Testament of Youth

Front Cover
Seaview Books, 1933 - Authors, English - 661 pages
104 Reviews
Much of what we know and feel about the First World War we owe to Vera Brittains elegiac yet unsparing book, which set a standard for memoirists from Martha Gellhorn to Lillian Hellman. Abandoning her studies at Oxford in 1915 to enlist as a nurse in the armed services, Brittain served in London, in Malta, and on the Western Front. By wars end she had lost virtually everyone she loved. "Testament of Youth" is both a record of what she lived through and an elegy for a vanished generation. Hailed by the "Times Literary Supplement" as a book that helped both form and define the mood of its time, it speaks to any generation that has been irrevocably changed by war.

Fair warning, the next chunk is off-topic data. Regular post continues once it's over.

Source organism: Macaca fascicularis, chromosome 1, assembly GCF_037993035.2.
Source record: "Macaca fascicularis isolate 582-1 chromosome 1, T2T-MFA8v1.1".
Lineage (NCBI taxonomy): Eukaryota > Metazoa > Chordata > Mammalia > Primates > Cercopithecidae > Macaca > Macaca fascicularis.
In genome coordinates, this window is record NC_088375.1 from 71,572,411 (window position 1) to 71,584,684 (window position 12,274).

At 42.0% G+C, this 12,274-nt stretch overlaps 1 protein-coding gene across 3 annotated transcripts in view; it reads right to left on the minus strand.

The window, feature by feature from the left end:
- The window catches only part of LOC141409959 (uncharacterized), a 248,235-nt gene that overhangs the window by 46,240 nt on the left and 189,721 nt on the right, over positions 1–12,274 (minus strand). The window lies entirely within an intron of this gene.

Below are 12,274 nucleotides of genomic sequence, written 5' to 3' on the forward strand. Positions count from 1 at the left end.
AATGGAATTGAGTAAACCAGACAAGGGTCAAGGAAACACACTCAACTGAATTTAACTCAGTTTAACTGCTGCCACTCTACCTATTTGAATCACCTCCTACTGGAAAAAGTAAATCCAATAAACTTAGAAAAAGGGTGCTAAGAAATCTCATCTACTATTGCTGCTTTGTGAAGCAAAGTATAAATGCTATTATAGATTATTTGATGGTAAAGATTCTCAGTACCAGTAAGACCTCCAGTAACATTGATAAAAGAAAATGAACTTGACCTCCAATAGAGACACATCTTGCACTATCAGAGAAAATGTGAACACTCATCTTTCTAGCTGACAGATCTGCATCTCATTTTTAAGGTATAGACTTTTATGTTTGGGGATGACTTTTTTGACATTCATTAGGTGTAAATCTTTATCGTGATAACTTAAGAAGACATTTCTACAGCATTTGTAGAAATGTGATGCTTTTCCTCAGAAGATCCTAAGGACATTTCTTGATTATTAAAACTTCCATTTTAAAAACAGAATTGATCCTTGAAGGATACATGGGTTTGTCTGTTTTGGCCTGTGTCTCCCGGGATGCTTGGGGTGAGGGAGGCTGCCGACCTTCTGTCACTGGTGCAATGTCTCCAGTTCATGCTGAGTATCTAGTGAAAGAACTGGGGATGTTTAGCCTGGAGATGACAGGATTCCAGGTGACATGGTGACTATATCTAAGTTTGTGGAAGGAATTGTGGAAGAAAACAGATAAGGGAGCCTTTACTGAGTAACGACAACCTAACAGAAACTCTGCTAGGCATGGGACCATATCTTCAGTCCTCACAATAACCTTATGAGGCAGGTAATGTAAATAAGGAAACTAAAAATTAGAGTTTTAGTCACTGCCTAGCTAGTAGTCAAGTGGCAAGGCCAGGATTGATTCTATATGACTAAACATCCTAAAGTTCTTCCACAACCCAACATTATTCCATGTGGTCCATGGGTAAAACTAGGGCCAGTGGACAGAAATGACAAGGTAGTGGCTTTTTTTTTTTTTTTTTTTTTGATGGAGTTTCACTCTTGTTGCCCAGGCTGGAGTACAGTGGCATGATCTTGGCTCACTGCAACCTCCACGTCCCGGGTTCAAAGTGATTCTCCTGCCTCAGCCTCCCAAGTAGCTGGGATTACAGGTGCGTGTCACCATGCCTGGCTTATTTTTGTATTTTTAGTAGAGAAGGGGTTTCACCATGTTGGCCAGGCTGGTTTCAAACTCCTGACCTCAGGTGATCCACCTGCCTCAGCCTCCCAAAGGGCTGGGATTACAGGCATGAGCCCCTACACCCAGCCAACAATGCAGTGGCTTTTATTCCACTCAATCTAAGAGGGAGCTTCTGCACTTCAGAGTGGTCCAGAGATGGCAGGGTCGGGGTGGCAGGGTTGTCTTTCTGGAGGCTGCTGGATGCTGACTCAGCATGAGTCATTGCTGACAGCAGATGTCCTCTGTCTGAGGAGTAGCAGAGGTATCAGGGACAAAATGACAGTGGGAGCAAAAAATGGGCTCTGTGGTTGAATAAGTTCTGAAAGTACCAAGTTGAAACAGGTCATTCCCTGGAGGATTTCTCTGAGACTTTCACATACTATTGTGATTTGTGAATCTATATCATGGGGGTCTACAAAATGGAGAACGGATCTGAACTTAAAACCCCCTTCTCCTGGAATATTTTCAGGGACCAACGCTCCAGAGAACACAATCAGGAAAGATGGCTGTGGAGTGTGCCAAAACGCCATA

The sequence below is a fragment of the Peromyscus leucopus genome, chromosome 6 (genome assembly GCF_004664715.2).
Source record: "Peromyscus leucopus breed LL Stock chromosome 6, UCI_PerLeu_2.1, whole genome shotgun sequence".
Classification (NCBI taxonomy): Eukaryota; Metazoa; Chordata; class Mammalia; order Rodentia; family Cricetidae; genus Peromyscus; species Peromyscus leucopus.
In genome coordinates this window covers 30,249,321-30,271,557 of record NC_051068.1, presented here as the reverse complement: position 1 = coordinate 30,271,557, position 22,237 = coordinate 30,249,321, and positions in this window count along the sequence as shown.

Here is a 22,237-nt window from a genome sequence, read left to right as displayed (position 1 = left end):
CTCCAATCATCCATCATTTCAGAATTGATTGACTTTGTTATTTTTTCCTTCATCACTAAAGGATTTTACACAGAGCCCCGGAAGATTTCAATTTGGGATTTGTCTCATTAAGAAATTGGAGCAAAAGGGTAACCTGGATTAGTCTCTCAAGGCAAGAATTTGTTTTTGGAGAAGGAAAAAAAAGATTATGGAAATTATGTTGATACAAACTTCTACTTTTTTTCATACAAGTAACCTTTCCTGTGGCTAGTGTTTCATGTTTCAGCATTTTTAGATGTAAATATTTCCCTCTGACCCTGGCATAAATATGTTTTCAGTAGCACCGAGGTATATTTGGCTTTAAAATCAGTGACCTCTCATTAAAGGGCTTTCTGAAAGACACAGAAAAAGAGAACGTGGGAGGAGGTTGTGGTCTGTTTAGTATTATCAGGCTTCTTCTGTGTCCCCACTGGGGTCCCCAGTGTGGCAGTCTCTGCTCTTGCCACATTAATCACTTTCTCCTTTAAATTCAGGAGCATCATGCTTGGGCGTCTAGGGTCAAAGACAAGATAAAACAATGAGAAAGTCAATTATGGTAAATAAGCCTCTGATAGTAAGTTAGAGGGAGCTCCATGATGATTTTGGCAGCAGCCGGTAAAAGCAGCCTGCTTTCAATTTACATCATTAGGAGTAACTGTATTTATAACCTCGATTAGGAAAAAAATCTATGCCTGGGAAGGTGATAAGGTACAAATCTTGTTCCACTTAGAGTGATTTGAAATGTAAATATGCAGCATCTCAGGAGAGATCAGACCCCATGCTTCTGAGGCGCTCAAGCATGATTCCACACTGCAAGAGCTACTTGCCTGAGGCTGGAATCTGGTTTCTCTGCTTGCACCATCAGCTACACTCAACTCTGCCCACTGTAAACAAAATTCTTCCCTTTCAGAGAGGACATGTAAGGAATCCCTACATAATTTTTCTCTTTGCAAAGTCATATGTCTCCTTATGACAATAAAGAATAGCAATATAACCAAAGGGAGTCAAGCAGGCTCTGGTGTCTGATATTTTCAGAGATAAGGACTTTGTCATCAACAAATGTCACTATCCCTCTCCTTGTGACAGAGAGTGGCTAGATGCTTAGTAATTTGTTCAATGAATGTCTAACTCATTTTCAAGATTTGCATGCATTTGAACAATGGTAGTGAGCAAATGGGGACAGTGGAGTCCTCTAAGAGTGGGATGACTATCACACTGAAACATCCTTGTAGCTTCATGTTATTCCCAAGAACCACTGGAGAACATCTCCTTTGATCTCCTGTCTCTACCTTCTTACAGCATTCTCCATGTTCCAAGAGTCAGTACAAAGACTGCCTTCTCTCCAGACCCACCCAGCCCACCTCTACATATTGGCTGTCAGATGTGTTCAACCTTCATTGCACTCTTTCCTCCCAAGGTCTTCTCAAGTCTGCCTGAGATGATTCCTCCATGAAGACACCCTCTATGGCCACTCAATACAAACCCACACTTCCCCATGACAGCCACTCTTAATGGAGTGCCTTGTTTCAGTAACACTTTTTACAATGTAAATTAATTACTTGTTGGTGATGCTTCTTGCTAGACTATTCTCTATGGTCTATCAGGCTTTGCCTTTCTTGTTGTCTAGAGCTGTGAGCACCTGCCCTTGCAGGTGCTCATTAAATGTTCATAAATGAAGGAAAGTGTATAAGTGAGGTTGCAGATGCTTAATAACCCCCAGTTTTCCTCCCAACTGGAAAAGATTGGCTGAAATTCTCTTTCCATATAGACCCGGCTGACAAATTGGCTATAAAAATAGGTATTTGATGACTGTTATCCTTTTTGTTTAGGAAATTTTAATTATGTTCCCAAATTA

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Review: Testament of Youth

User Review  - Maire - Goodreads

A masterpiece of memoir. Easily on the best books I've read this year--and maybe ever--Vera Brittain tells her story of WWI in a compelling, friendly manner, and I felt the entire time as if I were ... Read full review

Review: Testament of Youth

User Review  - AJB Johnston - Goodreads

Fascinating book, written with what reads like complete honesty. The book provides an intense and insightful window into Vera Brittain's life and also of the times. My only criticism, which I admit is ... Read full review

Contents

Preface
9
PART I
15
Provincial YoungLadyhood
50
Copyright

7 other sections not shown

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About the author (1933)

Vera Brittain (18931970) served as a nurse in the British armed forces in World War I and afterward devoted herself to the causes of peace and feminism. She wrote twenty-nine books, of which "Testament of Youth" is the best-known.
Mark Bostridge is a biographer and literary critic who lives in London.

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